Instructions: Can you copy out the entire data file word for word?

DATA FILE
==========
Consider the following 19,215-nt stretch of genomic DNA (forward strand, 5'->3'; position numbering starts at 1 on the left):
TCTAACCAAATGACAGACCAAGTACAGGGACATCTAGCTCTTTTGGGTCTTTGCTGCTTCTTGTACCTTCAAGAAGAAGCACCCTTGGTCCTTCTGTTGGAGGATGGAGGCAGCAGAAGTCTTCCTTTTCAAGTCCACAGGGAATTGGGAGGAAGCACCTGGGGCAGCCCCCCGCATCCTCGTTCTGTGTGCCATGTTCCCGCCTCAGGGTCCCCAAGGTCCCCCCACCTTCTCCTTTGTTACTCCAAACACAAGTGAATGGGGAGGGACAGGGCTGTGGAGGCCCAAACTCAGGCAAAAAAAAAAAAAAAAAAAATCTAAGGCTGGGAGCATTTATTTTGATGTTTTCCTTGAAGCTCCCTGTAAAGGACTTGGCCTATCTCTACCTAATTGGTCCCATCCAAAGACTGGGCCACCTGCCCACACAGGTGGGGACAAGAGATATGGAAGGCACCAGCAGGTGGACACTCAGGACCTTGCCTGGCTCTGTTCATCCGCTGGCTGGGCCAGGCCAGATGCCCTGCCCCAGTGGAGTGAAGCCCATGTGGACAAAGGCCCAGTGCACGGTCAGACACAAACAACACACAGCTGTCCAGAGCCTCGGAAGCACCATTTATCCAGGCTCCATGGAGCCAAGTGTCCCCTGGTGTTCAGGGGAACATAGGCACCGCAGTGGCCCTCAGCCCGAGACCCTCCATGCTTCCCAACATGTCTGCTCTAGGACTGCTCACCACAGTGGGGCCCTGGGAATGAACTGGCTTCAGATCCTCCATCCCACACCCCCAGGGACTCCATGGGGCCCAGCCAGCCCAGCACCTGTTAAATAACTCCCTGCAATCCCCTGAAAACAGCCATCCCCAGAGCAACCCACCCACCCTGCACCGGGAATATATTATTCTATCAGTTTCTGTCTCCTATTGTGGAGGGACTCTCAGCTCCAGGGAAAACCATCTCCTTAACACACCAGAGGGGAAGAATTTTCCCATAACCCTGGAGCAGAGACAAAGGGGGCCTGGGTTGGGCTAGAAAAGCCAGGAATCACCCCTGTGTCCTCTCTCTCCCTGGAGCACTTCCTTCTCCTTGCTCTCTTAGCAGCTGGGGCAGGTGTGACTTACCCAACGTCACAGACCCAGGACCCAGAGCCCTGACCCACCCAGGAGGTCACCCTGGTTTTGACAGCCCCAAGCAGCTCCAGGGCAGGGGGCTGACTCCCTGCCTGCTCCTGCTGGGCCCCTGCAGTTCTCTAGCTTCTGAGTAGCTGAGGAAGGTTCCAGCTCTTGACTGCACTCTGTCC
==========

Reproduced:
Consider the following 19,215-nt stretch of genomic DNA (forward strand, 5'->3'; position numbering starts at 1 on the left):
TCTAACCAAATGACAGACCAAGTACAGGGACATCTAGCTCTTTTGGGTCTTTGCTGCTTCTTGTACCTTCAAGAAGAAGCACCCTTGGTCCTTCTGTTGGAGGATGGAGGCAGCAGAAGTCTTCCTTTTCAAGTCCACAGGGAATTGGGAGGAAGCACCTGGGGCAGCCCCCCGCATCCTCGTTCTGTGTGCCATGTTCCCGCCTCAGGGTCCCCAAGGTCCCCCCACCTTCTCCTTTGTTACTCCAAACACAAGTGAATGGGGAGGGACAGGGCTGTGGAGGCCCAAACTCAGGCAAAAAAAAAAAAAAAAAAAATCTAAGGCTGGGAGCATTTATTTTGATGTTTTCCTTGAAGCTCCCTGTAAAGGACTTGGCCTATCTCTACCTAATTGGTCCCATCCAAAGACTGGGCCACCTGCCCACACAGGTGGGGACAAGAGATATGGAAGGCACCAGCAGGTGGACACTCAGGACCTTGCCTGGCTCTGTTCATCCGCTGGCTGGGCCAGGCCAGATGCCCTGCCCCAGTGGAGTGAAGCCCATGTGGACAAAGGCCCAGTGCACGGTCAGACACAAACAACACACAGCTGTCCAGAGCCTCGGAAGCACCATTTATCCAGGCTCCATGGAGCCAAGTGTCCCCTGGTGTTCAGGGGAACATAGGCACCGCAGTGGCCCTCAGCCCGAGACCCTCCATGCTTCCCAACATGTCTGCTCTAGGACTGCTCACCACAGTGGGGCCCTGGGAATGAACTGGCTTCAGATCCTCCATCCCACACCCCCAGGGACTCCATGGGGCCCAGCCAGCCCAGCACCTGTTAAATAACTCCCTGCAATCCCCTGAAAACAGCCATCCCCAGAGCAACCCACCCACCCTGCACCGGGAATATATTATTCTATCAGTTTCTGTCTCCTATTGTGGAGGGACTCTCAGCTCCAGGGAAAACCATCTCCTTAACACACCAGAGGGGAAGAATTTTCCCATAACCCTGGAGCAGAGACAAAGGGGGCCTGGGTTGGGCTAGAAAAGCCAGGAATCACCCCTGTGTCCTCTCTCTCCCTGGAGCACTTCCTTCTCCTTGCTCTCTTAGCAGCTGGGGCAGGTGTGACTTACCCAACGTCACAGACCCAGGACCCAGAGCCCTGACCCACCCAGGAGGTCACCCTGGTTTTGACAGCCCCAAGCAGCTCCAGGGCAGGGGGCTGACTCCCTGCCTGCTCCTGCTGGGCCCCTGCAGTTCTCTAGCTTCTGAGTAGCTGAGGAAGGTTCCAGCTCTTGACTGCACTCTGTCC